500 Years Later, Raphael’s Tapestries Return to Sistine Chapel

| Tue, 02/18/2020 - 06:31
Detail from one of Raphael's tapestries for the Sistine Chapel

The monumental tapestries made from designs by Raphael are exceptionally on view in the place they were originally intended for, the Sistine Chapel in Rome’s Vatican Museums.  

As part of the celebrations marking the 500th anniversary of the artist’s death, and for a week only, February 17-23, the tapestries, made between 1515 and 1519, have been hung on the lower walls of the Sistine Chapel. 

Originally commissioned by Pope Leo X, they were to be hung in the Sistine Chapel on special occasions. They depict events from the lives of St. Peter and St. Paul, popular subjects in the Renaissance era. They were first displayed on St Stephen's Day, 26th December 1519.

Raphael and his workshop worked on the cartoons in Rome, but the tapestries were woven in Bruges, a city in Belgium known as a center of excellence for tapestry production throughout Europe.

All 12 tapestries, made with silk, wool, gold and silver thread, are back in the Sistine Chapel more than 400 years after they were hung there for the last time. The last record of them on display in the Sistine Chapel dates from the late 1500s.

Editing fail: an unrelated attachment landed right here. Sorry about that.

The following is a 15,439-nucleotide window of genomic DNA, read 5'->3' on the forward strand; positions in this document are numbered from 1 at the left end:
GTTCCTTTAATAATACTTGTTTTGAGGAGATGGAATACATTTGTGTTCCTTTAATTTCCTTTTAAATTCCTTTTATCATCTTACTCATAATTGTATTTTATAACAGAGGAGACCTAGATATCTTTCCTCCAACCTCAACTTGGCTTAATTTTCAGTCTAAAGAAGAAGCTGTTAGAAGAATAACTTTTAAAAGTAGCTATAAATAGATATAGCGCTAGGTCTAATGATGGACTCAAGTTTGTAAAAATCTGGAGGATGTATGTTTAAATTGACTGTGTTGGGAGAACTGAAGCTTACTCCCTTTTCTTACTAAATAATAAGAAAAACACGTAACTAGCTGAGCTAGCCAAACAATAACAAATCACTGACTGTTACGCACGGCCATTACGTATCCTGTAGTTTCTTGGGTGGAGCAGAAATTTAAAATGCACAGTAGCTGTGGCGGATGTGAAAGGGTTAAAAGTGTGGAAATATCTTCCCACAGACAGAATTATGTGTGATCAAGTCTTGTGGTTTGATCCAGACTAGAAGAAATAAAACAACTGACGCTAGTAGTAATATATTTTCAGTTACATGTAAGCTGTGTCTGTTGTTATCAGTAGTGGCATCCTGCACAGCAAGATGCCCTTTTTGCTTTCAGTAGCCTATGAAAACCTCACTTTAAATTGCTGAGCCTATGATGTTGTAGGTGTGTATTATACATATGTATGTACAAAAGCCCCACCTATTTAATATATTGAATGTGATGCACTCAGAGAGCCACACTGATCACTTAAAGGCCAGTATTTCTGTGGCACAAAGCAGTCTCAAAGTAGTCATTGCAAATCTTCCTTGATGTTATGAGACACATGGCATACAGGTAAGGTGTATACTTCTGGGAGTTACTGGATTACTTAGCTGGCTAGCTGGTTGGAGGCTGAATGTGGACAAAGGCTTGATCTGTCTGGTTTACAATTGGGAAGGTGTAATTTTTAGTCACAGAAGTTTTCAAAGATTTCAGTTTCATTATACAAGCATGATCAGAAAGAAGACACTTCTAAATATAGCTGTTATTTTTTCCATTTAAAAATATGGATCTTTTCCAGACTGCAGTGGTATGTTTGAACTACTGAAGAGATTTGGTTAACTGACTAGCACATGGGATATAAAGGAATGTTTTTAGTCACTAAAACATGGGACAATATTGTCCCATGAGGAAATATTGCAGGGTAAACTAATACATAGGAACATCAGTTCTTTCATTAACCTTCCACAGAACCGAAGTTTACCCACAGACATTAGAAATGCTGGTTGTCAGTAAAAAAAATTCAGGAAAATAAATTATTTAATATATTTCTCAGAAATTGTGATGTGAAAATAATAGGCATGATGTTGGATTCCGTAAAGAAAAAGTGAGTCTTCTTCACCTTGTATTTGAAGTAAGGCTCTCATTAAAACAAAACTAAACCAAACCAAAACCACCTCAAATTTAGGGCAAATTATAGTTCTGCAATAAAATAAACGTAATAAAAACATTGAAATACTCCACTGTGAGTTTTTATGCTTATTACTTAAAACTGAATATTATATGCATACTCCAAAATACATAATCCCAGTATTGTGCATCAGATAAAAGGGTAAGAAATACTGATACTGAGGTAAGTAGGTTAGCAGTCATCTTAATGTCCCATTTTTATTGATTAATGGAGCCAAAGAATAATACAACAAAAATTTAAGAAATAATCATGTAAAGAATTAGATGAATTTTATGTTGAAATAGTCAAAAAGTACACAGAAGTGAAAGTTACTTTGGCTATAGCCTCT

Raphael worked in the Vatican at the same time as Michelangelo. When Raphael began working on the tapestries, Michelangelo had only recently finished the ceiling of the Sistine Chapel. The two were quite the rivals and Raphael was well aware that the finished tapestries would be placed in the same room with Michelangelo’s masterpiece, so he was very accurate when preparing the cartoons and produced a depth of color that was not possible to reproduce in a tapestry.

Normally, a selection of the tapestries, which have been restored in the last ten years, are shown on rotation behind glass in climate-controlled spaces in the Pinacoteca Vaticana of the Vatican Museums.

Because they are so delicate, they will only be on display for a week. Some of them will be temporarily  loaned to other museums, such as the Scuderie at the Quirinale Palace in Rome, as 2020 marks 500 years since the great Renaissance painter and architect from Urbino died.